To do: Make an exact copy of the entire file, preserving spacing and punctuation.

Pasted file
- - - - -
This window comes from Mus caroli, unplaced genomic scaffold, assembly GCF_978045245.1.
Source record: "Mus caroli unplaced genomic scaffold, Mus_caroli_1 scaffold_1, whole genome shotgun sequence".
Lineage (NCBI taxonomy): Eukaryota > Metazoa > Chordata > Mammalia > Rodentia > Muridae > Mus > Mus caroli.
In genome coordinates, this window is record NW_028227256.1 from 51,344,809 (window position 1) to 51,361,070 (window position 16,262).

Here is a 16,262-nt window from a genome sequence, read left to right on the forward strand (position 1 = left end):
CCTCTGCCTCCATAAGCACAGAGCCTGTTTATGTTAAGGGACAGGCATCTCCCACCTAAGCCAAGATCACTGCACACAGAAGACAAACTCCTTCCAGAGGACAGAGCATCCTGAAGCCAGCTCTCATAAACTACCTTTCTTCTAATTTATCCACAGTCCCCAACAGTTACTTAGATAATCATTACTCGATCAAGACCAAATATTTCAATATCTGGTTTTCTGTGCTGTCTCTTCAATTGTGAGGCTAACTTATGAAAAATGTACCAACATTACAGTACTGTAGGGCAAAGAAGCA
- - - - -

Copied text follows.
This window comes from Mus caroli, unplaced genomic scaffold, assembly GCF_978045245.1.
Source record: "Mus caroli unplaced genomic scaffold, Mus_caroli_1 scaffold_1, whole genome shotgun sequence".
Lineage (NCBI taxonomy): Eukaryota > Metazoa > Chordata > Mammalia > Rodentia > Muridae > Mus > Mus caroli.
In genome coordinates, this window is record NW_028227256.1 from 51,344,809 (window position 1) to 51,361,070 (window position 16,262).

Here is a 16,262-nt window from a genome sequence, read left to right on the forward strand (position 1 = left end):
CCTCTGCCTCCATAAGCACAGAGCCTGTTTATGTTAAGGGACAGGCATCTCCCACCTAAGCCAAGATCACTGCACACAGAAGACAAACTCCTTCCAGAGGACAGAGCATCCTGAAGCCAGCTCTCATAAACTACCTTTCTTCTAATTTATCCACAGTCCCCAACAGTTACTTAGATAATCATTACTCGATCAAGACCAAATATTTCAATATCTGGTTTTCTGTGCTGTCTCTTCAATTGTGAGGCTAACTTATGAAAAATGTACCAACATTACAGTACTGTAGGGCAAAGAAGCA